3 Flametree Street, Bridgeman DownsThe formal lounge features a fireplace, timber flooring and plantation shutters.Other features of the home include the spacious master bedroom with an ensuite, a “his and hers” vanity, double shower, walk-in robe and fan light.Mrs Charlton said the kitchen area overlooked the salt water swimming pool, which was where many memories were made when the kids were younger.“We spent a lot of time in the pool especially when the kids were little,” she said. 3 Flametree Street, Bridgeman DownsFor Bridgeman Downs resident Wendy Charlton, the time has come to downsize from her six-bedroom property.With five-bedrooms and a granny flat/studio to the side of the home, Mrs Charlton said she was looking to move to a smaller property at the Sunshine Coast. 3 Flametree Street, Bridgeman DownsMrs Charlton said the property, on a 1331sq m block, had undergone renovations at three different times. “We slowly built it up to be a bigger home,” Mrs Charlton said.The renovations have included adding a wraparound veranda and doors which lead out to that area.The bathrooms, laundry and kitchen have all had a makeover.The home has multiple living areas, separated living, a huge kitchen, swimming pool, tennis court, boat house and workshop. 3 Flametree Street, Bridgeman DownsMrs Charlton, who is retired, bought the home, at 3 Flametree St, Bridgeman Downs, 18 years ago and described the build as “very solid”.“Our two kids have grown up and moved out of home, so the timing is right,” she said.“It’s been a very lovely family home.“I’d love to see a young family buy it and enjoy it.”More from newsFor under $10m you can buy a luxurious home with a two-lane bowling alley5 Apr 2017Military and railway history come together on bush block24 Apr 2019She said she loved the peace and quiet around the area, and the outlook to the mountains (Mt Nebo).
ROUND four of the GAICO Construction Grand Prix Chess Tournament will continue today from 17:00hrs at the National Racquet Centre as the country’s top players battle for supremacy. Following the completion of three rounds of fighting chess over the weekend, former National champion Taffin Khan, along with Loris Nathoo, is on top so far with three consecutive wins, while their junior counterparts, former junior champion Joshua Gopaul, Ethan Lee and Samirah Gobin scored two wins apiece.Former National senior champion Wendell Meusa, back after a long break from competitive chess, and senior player Glenford Corlette, are closely trailing Khan and Nathoo on two and a half points each.The opening rounds of the competition, which attracted 28 chess players, saw senior and junior players face each other over the chess board in tense battles of the mind.The tournament is the first in a series to attract the best chess players to represent Guyana at the 2020 Chess Olympiad in Russia.Reigning senior champion Anthony Drayton has automatically qualified for the Guyana team by virtue of his current status.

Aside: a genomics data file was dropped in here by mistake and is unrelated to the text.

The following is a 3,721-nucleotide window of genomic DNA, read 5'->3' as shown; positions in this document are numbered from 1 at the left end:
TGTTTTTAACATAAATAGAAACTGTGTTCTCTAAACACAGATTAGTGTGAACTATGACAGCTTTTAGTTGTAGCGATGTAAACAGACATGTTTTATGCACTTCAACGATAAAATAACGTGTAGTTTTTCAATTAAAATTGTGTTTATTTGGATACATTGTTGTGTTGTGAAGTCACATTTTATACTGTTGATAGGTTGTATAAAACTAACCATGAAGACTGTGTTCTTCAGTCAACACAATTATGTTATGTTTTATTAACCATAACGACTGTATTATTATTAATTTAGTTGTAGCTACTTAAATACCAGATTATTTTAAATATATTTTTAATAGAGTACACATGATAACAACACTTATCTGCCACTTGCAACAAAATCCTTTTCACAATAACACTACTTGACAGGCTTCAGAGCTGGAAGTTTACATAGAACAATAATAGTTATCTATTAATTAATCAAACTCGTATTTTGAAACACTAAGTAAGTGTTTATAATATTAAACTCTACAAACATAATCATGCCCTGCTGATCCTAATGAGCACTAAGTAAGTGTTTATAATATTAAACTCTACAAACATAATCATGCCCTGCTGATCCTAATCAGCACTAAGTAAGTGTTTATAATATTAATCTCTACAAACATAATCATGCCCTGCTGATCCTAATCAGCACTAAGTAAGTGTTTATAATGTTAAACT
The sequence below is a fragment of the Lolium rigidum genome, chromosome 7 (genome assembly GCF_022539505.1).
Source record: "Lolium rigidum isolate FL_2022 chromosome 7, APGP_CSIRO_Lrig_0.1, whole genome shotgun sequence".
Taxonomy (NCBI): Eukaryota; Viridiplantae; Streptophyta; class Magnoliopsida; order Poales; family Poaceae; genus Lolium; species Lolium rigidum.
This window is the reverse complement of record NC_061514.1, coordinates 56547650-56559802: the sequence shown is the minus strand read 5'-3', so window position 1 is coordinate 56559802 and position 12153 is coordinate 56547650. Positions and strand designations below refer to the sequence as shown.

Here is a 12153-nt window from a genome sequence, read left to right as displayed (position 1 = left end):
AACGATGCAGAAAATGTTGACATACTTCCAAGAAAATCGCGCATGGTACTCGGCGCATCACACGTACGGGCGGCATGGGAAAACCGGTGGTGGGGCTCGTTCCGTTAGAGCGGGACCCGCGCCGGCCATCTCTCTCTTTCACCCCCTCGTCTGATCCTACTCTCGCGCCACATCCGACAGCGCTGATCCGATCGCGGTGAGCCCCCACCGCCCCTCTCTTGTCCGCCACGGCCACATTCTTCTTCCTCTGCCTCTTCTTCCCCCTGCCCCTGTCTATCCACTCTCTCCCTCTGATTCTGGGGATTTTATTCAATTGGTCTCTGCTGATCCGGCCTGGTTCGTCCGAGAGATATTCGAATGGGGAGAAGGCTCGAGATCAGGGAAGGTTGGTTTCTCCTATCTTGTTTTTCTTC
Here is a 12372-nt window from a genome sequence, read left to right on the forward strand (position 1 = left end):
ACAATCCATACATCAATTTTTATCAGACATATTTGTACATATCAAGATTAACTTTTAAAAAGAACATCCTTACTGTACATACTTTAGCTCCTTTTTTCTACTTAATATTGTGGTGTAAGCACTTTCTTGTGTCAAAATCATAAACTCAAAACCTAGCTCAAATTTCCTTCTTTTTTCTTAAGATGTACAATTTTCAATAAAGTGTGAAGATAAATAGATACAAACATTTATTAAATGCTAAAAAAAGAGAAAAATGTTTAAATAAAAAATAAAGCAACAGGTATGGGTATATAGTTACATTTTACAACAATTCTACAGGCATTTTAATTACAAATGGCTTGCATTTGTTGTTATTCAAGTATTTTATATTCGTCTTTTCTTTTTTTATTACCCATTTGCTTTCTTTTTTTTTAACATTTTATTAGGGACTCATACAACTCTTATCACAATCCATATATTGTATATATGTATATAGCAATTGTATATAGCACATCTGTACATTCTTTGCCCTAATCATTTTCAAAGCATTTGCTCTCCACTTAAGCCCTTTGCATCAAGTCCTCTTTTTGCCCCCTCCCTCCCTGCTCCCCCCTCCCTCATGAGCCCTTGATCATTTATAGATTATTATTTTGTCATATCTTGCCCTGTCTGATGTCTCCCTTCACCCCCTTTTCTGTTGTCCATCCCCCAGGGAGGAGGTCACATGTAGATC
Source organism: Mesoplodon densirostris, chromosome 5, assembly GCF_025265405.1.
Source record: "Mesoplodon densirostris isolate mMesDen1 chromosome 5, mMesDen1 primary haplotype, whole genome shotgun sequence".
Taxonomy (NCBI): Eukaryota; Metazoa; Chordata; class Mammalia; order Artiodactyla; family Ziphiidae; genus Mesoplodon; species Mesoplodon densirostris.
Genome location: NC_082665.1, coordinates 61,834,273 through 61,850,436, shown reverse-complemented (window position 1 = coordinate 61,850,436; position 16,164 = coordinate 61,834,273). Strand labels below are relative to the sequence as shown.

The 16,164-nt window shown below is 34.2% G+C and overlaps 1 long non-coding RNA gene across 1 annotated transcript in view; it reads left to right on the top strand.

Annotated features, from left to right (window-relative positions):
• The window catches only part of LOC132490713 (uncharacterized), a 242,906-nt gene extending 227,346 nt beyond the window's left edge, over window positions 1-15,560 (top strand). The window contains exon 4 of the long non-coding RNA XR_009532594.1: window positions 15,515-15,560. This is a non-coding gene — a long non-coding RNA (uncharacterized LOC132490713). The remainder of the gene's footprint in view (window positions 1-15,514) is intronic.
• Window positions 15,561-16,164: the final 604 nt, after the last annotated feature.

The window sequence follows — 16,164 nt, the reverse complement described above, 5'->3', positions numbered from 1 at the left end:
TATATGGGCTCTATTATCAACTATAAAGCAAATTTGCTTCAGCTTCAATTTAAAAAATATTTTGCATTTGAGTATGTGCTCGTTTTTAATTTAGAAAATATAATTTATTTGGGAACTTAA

For UCU, Centre David Kongor Deng’s 21 points, five rebounds and four assists could not save the Mukono based side. Titus Lual also added 13 points for UCU.The win saw Oilers take a 5-4 of the best of 7 series. The win for Oilers makes it their 7th consecutive title of the National Basketball League ever since they started winning in 2013.*****URNShare on: WhatsApp Oilers held on to their title. PHOTO VIA @UsherKomugishaCanons City OilersKampala, Uganda | THE INDEPENDENT | City Oilers on Sunday defended the National Basketball League title after stopping Uganda Christian University (UCU) Canons 72-57.The Oilers who started the best of seven final series with a 3-1 lead had slowed down as UCU closed the gap 3-3 to keep their hope for finals alive. However, in a packed MTN Arena-Lugogo, the Oilers put up a strong fight to lead three quarters of four.The Oilers led quarter one with 17-9,while UCU ‘stole the show’ to win second quarter 17-10. The city Oil side however put up a formidable show to win the last two quarters 22-15 and 23-16 respectively.Both teams took the fans to their feet with major three pointers and great display of basketball skill.Oilers Burundian import Landry Ndikumana was the man of the day as he made 26 points, five rebounds and four assists, while Jimmy Enabu added 16 points, four rebounds and four assists.